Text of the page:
Powerful program on facing up to ugly historical realities


The radio program On the Media had a powerful program that looked at how differently the US and Germany deal with their ugly pasts. In Germany, there are memorials and reminders everywhere of the Nazi era with no attempt to hide the atrocities committed by them, all in the effort to make subsequent generations clearly aware that they as a people were capable of doing things like that and that they must be alert to avoid any repetition. But there are no memorials to the Nazi leaders, no statues or buildings or any other monuments named after them. In other words, the Nazi history is preserved and remembered but as a cautionary tale, not honored.

Contrast this with the US and its history of genocide of Native Americans and slavery. There are Americans who refuse to accept that these were abominable periods in US history that need to be unequivocally condemned and they even oppose the removal of monuments that honor the people who participated in those things. They refuse to see themselves as descendants of people who participated in unspeakably cruel acts and find ways to minimize and excuse the actions. They seem to think that acknowledging that the nation was capable of committing such atrocities will somehow devalue themselves now. As a result, the ugly history is minimized, distorted, or ignored.

Comments

  1. says

    It doesn’t help the stories and myths the US tells itself, the greatness of its founders, that it’s founded on freedom and liberty and has always been a beacon of those things to the world. When you start seeing the truth of its history and present you start seeing those stories and myths as just that instead of an objective truth. “American Exceptionalism” becomes empty words. The United States becomes just another country, its citizens just another people. The greatest nation in the history of the world can’t be seriously flawed.

  2. DonDueed says

    Meanwhile, we criticize the Japanese for failing to own up to their war crimes in the 20th century (in Korea and elsewhere). Hypocrisy much?

  3. Glor says

    @2:
    They do. So do the Belgians (the Congo), the French (Indochina and Africa), the British (honestly too many to count, starting with starving India under the company and ending with laying the groundwork for most modern conflicts), the Turks (armenian we-can’t-call-it-a-genocide (it’s a genocide)), the Dutch (Africa and Southeast Asia)… the list goes on and on. None of this is okay. All of ’em need to do better.

    @4: I think the British learned it from the Spanish who used “reconcentrados ” during the cuban war for independence. Who in turn were inspired by the US treatment of the Indians. It should be noted that the nazis took the “let’s put lots of people under guard into a camp and watch them die of starvation and disease” concept (bad and indefensible) and then went “actually, let’s kill them directly” (worse).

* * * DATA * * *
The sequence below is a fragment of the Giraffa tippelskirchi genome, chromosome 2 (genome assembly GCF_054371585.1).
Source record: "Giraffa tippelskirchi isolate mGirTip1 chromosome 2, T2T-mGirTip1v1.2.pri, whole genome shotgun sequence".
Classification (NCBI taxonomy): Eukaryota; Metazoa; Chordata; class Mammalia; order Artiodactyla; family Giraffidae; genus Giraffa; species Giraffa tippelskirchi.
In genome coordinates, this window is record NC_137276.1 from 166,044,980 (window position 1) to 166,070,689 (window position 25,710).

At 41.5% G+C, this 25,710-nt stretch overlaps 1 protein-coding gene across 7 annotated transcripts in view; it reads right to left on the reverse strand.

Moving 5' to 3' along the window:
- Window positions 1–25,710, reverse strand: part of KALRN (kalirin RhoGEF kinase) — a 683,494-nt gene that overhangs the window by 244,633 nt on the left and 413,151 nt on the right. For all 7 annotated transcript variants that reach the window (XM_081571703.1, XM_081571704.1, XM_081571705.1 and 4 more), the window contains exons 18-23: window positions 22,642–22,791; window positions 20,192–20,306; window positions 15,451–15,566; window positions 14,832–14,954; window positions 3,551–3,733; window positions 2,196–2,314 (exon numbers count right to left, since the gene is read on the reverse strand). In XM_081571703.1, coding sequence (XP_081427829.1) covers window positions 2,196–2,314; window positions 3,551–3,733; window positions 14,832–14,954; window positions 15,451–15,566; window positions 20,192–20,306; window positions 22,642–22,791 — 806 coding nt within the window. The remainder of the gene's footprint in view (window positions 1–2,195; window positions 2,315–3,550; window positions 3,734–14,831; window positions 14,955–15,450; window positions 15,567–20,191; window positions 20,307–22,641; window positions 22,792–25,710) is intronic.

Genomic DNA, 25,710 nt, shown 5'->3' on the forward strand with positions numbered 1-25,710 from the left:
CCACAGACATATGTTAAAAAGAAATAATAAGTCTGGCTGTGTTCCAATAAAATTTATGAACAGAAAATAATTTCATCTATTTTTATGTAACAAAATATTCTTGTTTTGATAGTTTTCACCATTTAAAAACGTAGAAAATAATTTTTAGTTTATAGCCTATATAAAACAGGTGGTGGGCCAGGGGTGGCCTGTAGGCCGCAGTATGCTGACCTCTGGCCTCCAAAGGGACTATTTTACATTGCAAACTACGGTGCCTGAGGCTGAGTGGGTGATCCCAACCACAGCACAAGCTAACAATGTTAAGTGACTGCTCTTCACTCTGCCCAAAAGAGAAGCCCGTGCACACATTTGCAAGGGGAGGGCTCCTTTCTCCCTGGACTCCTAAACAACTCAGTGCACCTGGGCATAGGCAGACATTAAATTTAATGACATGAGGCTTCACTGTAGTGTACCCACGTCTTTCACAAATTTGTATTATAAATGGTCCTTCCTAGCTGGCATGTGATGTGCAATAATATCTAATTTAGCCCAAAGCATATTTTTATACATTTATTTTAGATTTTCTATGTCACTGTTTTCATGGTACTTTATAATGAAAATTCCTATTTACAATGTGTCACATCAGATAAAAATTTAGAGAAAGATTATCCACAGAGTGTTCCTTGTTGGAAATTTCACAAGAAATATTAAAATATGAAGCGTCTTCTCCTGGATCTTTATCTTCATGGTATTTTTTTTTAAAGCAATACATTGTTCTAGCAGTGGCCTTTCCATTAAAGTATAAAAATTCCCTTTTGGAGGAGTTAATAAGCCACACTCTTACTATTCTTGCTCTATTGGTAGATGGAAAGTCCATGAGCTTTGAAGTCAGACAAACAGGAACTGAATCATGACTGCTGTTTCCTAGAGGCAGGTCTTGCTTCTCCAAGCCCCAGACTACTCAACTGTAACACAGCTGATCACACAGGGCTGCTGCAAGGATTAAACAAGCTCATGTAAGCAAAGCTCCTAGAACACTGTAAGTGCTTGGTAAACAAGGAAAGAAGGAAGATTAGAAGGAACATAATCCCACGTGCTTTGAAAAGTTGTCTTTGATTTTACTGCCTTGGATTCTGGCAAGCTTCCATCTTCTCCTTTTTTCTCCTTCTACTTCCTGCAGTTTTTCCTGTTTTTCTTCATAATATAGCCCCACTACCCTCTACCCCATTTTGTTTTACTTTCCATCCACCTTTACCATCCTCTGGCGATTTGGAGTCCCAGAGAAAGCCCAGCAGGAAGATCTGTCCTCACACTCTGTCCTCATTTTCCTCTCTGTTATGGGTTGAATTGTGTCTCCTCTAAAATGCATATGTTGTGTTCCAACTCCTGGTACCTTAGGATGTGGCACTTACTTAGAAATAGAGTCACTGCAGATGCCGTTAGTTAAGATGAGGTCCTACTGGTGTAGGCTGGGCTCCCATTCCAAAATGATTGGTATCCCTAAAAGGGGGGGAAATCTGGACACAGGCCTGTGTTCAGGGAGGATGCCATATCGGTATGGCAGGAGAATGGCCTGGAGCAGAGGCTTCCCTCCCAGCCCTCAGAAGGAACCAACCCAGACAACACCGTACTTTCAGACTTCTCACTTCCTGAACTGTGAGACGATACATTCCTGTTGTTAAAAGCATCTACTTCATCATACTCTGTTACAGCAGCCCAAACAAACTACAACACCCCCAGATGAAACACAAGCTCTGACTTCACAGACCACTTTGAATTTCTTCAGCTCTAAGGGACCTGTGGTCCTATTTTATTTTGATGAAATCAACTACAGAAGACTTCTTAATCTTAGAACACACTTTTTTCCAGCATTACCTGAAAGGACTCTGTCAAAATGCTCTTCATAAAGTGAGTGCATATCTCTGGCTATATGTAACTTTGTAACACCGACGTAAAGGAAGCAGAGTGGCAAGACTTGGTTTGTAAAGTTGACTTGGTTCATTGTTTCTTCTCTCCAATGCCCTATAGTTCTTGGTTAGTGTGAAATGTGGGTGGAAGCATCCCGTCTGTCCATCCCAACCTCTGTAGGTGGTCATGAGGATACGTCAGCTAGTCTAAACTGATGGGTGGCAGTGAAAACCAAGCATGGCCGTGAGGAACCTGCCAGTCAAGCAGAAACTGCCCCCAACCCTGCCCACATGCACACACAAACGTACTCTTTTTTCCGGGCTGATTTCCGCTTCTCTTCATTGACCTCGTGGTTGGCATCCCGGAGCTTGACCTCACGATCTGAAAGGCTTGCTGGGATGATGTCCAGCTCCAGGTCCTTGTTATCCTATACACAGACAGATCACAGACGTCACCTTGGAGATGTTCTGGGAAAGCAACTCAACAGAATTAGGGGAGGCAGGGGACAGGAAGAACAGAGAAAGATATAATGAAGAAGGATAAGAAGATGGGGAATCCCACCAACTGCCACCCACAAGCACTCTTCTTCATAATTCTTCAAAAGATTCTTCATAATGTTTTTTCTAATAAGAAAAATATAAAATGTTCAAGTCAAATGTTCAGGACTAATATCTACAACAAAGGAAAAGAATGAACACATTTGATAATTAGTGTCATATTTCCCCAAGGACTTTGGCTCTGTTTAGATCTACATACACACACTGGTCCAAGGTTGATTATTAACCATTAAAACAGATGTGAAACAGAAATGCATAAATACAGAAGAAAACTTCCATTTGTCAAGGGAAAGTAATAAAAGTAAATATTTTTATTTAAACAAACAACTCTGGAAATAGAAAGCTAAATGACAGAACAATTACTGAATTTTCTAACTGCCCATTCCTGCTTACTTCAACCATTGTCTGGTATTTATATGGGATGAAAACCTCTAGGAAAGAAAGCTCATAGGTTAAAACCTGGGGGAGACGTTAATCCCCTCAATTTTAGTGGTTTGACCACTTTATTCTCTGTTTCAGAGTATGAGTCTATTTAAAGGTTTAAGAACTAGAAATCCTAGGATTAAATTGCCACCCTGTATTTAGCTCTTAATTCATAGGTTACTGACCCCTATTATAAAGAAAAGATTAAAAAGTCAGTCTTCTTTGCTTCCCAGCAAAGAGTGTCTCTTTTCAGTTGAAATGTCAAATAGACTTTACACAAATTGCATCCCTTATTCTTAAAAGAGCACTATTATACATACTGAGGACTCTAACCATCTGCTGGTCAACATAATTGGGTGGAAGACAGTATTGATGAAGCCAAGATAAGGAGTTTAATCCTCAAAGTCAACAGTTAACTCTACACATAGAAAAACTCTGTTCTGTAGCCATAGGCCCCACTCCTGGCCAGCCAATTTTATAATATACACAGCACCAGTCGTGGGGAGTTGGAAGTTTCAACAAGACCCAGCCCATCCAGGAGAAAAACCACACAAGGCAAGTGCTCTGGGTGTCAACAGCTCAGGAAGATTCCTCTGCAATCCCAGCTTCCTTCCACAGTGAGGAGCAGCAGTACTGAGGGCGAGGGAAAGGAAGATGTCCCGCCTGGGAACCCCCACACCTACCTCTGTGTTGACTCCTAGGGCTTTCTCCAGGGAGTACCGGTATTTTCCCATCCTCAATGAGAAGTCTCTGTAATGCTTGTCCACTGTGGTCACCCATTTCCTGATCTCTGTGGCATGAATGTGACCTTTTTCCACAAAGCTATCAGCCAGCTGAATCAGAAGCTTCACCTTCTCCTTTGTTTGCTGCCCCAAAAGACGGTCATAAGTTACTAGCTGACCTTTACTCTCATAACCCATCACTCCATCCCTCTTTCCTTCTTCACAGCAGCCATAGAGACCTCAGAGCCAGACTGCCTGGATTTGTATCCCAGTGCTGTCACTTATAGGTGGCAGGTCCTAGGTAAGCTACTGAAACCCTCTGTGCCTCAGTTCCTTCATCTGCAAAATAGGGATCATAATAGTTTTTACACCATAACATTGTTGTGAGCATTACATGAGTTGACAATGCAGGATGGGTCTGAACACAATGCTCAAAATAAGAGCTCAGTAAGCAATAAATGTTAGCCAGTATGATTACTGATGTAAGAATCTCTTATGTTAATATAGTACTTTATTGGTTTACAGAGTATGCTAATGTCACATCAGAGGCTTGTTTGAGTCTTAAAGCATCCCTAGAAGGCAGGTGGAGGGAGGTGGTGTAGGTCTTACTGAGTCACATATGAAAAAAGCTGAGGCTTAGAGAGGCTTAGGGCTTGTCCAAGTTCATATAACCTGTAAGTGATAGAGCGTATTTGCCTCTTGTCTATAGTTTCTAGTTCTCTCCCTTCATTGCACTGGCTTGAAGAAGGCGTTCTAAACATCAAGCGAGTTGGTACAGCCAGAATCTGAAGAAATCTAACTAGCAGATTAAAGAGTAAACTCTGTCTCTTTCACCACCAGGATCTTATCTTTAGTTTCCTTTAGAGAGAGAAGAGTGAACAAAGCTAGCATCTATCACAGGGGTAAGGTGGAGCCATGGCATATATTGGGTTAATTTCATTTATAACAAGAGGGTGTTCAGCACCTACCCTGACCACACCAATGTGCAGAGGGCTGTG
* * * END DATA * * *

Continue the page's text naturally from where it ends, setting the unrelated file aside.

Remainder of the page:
4. says

    On The Media is an excellent show. Their interview with Les Gelb is mind-blowing. NY public radio, with Reveal and Snap Judgement is really killing it.

  5. says

    It’d be interesting to compare the imperial lies Rome told itself with the US’. I suspect there are amazing similarities, especially regarding foreign policy and immigration. Rome was more honest about its foreign policy though.

  6. lorn says

    IMHO, it is instructive, and illuminating, to know that the nazis, and Hitler himself, saw the history of slavery, racism, and the exploitation of bigotry in the US as suggestive of what might be done and how to advance his cause in Europe. The history and designs of the Confederacy, right down to the mythology of the ‘lost cause’ and ‘stabbed in the back’ were dressed up and reused by Hitler as the narrative explaining German loss in WWI and, in the spirit of ‘the south will rise again’, advancing the cause of a Third Reich.

    Fascists learned the ugly methods of the Confederacy and used them to refine their methods and rhetoric for demonizing and exploiting the historic European scapegoats. The Fascists learned the methods, and covering propaganda and rhetoric, of extermination from the Turks as they slaughtered Armenians.

    The influence of US race based exploitation and Turkish genocide upon Hitler’s Germany is well enough documented. I have long wondered if the US experience of racism and slavery had an influence on the Turks. It is clear that Fascists learn and use what they learn to refine their methods and rhetoric.